• The CIPs have utilities’ attention because failures to pass CIP audits carry with them substantial and embarrassing fines;
• The CIP standards development team is working on future versions that would potentially cover many more systems.
2) NIST’s Interagency Report (NISTIR) 7628, “Guidelines for Smart Grid Cyber Security” – though formulated as high-level guidance, and not as enforceable requirements, this document gets more explicit by naming high-level classes of vulnerability-generating actions or situations, including:
• People, policies and procedures
• Platform software/firmware vulnerabilities
• Platform vulnerabilities
It then goes deeper and discusses representative individual types of cyber vulnerabilities that utilities and their providers need to combat. Of the hundreds cited, a few are:
• Buffer overflows – a type of programming error that attackers can exploit to take control of a computer system;
• Hard-coded passwords – easy for hackers to guess and gain access to a system;
• Cross site request forgery – allows unauthorized commands to be transmitted from a user who is trusted by a website;
• Race conditions – a programming error where an attacker can gain advantage by influencing or changing the timing of events in computer systems.
Feedback from state and other regulators reveals that while they seek to reference and recommend the NIST Guidelines to their utilities, the intentionally general nature of the guidance in the 1.0 version makes it difficult if not impossible to implement. In response, NIST is now working on more detailed implementation guides.
Vulnerability types and trends
Utilities’ cyber-vulnerabilities can be grouped into the following categories:
• Operational systems – generators, transformers, Supervisory Control & Data Acquisition (SCADA) Systems & Energy Management Systems (EMS), programmable logic controllers (PLCs), substations, smart meters, and other intelligent electrical devices (IEDs) that control the creation and flow of power
• IT systems – PCs, servers, mainframes, applications, databases, web sites, web services, etc.
• Communications networks and protocols – Ethernet, Wi-Fi, Zigbee, 4G, DNP3, etc.
• End points – smart meters, EVs, smart phones and other mobile devices
• Human factors – lack of training and awareness, social engineering attacks, phishing attacks, misuse of USB drives, etc.
While a small minority of vulnerabilities may be intentionally introduced, most are included accidentally or inadvertently by the professionals designing, building, configuring, deploying and maintaining these complex pieces of technology.
Drawing on a global collection system, IBM’s X-Force publishes a definitive report on cyber security vulnerability trends twice each year. Longtime followers of the report may forget the names of individual vulnerability types, but one thing they likely all remember: the number of new vulnerabilities climbs higher and higher as time progresses.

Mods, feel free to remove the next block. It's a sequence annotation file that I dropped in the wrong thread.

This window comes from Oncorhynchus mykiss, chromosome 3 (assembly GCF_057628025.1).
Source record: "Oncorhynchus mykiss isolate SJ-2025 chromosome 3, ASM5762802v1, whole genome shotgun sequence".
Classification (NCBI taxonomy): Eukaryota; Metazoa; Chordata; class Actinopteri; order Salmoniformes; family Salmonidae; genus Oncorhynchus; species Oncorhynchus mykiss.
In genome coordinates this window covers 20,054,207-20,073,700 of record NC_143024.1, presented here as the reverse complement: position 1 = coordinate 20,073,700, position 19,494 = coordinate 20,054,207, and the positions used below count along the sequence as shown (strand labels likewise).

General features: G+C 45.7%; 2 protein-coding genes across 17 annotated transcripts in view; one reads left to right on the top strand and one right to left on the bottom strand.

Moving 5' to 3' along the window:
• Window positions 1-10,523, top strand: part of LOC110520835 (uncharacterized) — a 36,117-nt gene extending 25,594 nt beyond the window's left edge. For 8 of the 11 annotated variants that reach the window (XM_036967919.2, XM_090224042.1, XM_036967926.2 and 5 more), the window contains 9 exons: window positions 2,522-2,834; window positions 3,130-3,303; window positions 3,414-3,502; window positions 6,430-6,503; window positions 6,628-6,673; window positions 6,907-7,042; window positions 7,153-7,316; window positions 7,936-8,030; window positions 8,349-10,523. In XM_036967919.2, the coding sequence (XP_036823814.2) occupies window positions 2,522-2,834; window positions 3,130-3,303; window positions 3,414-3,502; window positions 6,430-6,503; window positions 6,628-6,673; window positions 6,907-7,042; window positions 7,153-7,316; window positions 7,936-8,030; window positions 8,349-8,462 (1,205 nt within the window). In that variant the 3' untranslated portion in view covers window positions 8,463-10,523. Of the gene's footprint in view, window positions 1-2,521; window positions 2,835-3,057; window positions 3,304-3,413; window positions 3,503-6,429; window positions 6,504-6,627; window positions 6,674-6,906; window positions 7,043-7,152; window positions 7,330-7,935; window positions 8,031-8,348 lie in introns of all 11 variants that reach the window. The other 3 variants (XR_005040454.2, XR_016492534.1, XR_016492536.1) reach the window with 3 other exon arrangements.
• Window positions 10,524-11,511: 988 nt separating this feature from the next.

Number of New Smart Grid Vulnerabilities
Overall, 4,396 new vulnerabilities were detected by the X-Force Research and Development team in the first half of 2010, a 36% increase over the same time period observed the previous year. Source: IBM
This means that utilities must ensure they are protecting not just against all known and documented vulnerabilities, but are continuously updating their systems and educating appropriate staff members to catch new and emerging vulnerabilities. There are tools that help automate this process, and professional services that bring expertise to bear when internal staff can’t do the job. But ultimately utilities must decide for themselves how important this task is to them based on their desire to avoid fines and/or successful breaches.
An important distinction must be made between IT systems and operational technology (OT) systems. The practices of vulnerability assessment, management and mitigation can be completely different in IT and OT environments, and there are many more experienced cyber security professionals available to help with IT issues than there are with OT. This imbalance needs to be addressed, and several organizations are working on it today. The powerful Stuxnet attack on Internet Connection Sharing (ICS) systems has greatly heightened the community’s awareness of this issue.
Grid Wise Alliance
The Grid Wise Alliance
represents a broad range of the energy supply chain, from utilities to large tech companies to academia to venture capitalists to emerging tech companies. The Alliance maintains a set of “Principles on Interoperability and Cyber Security,” which address many of the challenges related to managing and reducing the number of vulnerabilities in the Smart Grid. Here are a few selected excerpts from the Grid Wise Alliance principles:
• Smart grid stakeholders should use appropriate system and energy usage information in ways that enable coordinated grid response, reconfiguration and self-healing.